What's hot today
Saturday August 31st, 2013
Yang, L., Lin, C., Jin, C., Yang, J. C., Tanasa, B., Li, W., Merkurjev, D., Ohgi, K. A., Meng, D., Zhang, J., Evans, C. P. and Rosenfeld, M. G. (2013). lncRNA-dependent mechanisms of androgen-receptor-regulated gene activation programs. Nature 500: 598-602. PubMed ID: 23945587
Summary: A study of prostate cancer cells reveals a transcriptional activation role for long non-coding RNAs (PRNCR1 and PCGEM1) that bind to the androgen receptor. PRNCR1 (also known as PCAT8) and PCGEM1, bind successively to the androgen receptor and strongly enhance both ligand-dependent and ligand-independent androgen-receptor-mediated gene activation programs. Binding of PRNCR1 to the carboxy-terminally acetylated androgen receptor on enhancers and its association with DOT1L appear to be required for recruitment of the second lncRNA, PCGEM1, to the androgen receptor amino terminus that is methylated by DOT1L. Unexpectedly, recognition of specific protein marks by PCGEM1-recruited pygopus 2 PHD domain (see Drosophila Pygopus) enhances selective looping of androgen-receptor-bound enhancers to target gene promoters in these cells.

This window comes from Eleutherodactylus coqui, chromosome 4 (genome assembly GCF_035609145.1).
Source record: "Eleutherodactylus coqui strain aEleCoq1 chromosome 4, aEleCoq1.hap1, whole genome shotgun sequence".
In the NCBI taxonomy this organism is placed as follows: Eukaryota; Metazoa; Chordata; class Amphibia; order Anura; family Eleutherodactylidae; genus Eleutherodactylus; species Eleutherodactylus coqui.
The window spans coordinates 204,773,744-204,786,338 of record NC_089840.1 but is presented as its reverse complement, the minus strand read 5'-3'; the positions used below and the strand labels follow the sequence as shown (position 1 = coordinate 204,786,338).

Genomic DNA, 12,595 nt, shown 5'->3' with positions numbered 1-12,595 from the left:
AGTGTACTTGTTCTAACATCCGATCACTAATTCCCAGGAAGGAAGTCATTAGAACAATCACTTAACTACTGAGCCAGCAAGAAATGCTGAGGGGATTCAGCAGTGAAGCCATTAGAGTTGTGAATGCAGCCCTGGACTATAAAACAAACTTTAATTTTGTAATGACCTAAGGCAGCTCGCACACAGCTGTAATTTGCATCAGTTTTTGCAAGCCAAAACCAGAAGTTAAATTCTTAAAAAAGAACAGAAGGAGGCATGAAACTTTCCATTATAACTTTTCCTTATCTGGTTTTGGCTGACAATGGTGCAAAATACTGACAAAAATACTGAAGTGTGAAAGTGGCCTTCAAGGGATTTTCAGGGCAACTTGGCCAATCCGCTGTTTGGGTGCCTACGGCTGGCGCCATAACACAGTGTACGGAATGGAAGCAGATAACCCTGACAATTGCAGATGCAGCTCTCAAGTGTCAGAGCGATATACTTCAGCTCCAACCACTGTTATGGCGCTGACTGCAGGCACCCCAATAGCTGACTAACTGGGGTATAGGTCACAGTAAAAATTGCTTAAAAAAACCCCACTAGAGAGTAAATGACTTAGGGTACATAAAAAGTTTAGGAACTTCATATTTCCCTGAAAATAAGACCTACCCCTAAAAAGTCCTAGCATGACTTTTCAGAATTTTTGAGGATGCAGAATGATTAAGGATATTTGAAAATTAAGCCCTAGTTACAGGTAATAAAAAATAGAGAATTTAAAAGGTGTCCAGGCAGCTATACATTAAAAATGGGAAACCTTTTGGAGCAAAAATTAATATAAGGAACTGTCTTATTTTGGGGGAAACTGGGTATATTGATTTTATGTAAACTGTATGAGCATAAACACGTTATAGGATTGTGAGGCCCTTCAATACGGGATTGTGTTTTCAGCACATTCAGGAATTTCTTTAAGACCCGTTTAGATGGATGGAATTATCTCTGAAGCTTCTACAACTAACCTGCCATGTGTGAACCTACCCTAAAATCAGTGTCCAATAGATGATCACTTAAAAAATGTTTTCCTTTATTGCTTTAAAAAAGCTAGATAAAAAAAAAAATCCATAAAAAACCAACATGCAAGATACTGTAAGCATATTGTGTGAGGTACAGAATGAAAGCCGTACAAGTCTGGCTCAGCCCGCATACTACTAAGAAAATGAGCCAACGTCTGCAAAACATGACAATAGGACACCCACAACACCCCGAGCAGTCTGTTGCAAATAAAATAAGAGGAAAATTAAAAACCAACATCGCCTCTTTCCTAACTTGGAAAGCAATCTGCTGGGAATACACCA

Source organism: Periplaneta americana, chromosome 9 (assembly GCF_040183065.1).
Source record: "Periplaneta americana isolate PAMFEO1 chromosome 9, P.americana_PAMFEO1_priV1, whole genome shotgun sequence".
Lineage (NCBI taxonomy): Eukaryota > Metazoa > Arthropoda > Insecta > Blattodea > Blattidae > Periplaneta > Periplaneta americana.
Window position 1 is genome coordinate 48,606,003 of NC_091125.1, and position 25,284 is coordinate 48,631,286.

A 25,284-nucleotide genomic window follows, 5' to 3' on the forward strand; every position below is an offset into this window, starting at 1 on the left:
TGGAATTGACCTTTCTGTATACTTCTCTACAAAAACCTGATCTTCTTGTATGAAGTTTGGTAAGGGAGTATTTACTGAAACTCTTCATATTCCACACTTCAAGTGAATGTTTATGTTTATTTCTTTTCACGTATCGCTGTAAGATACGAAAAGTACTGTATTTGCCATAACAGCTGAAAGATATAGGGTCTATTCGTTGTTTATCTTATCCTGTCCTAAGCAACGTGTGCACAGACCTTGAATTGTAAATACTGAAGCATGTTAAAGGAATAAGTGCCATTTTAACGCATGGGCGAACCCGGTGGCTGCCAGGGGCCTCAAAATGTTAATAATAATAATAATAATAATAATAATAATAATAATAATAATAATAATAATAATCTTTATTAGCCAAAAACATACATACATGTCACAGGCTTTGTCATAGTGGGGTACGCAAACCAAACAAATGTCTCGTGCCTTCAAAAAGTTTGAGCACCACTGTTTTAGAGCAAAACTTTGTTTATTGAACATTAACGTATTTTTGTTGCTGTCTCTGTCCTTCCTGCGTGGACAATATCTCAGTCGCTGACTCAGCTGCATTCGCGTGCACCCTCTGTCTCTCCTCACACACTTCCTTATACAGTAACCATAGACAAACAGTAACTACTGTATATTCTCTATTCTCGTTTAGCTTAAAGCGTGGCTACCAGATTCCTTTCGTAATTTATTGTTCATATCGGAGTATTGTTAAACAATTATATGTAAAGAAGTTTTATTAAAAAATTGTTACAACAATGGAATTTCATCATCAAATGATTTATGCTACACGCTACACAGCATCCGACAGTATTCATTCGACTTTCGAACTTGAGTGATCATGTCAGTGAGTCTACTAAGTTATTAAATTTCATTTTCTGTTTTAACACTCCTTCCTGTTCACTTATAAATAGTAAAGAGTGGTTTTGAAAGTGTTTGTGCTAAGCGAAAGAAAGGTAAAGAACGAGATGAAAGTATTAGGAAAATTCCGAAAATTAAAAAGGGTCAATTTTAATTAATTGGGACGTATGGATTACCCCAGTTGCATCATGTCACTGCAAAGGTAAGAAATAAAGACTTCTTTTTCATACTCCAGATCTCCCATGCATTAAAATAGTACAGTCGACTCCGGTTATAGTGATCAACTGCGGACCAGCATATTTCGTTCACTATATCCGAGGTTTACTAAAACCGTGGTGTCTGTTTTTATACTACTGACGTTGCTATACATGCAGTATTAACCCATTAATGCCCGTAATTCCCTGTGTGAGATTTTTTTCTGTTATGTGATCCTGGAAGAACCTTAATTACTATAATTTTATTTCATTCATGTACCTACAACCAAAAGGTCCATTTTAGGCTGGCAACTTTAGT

Kim, H., Wu, J., Ye, S., Tai, C. I., Zhou, X., Yan, H., Li, P., Pera, M. and Ying, Q. L. (2013).. Modulation of β-catenin function maintains mouse epiblast stem cell and human embryonic stem cell self-renewal Nat Commun 4: 2403. PubMed ID: 23985566
Summary: Wnt/β-catenin signalling has a variety of roles in regulating stem cell fates. Its specific role in mouse epiblast stem cell self-renewal, however, remains poorly understood. This study shows that Wnt/β-catenin functions in both self-renewal and differentiation in mouse epiblast stem cells. Stabilization and nuclear translocation of β-catenin (see Drosophila Armadillo) and its subsequent binding to T-cell factors (see Drosophila Pangolin) induces differentiation. Conversely, retention of stabilized β-catenin in the cytoplasm maintains self-renewal. Cytoplasmic retention of β-catenin is effected by stabilization of Axin2 (see Drosophila Axin), a downstream target of β-catenin, or by genetic modifications to β-catenin that prevent its nuclear translocation. The results elucidate a new role for β-catenin in stem cell self-renewal that is independent of its transcriptional activity and will have broad implications in understanding the molecular regulation of stem cell fate.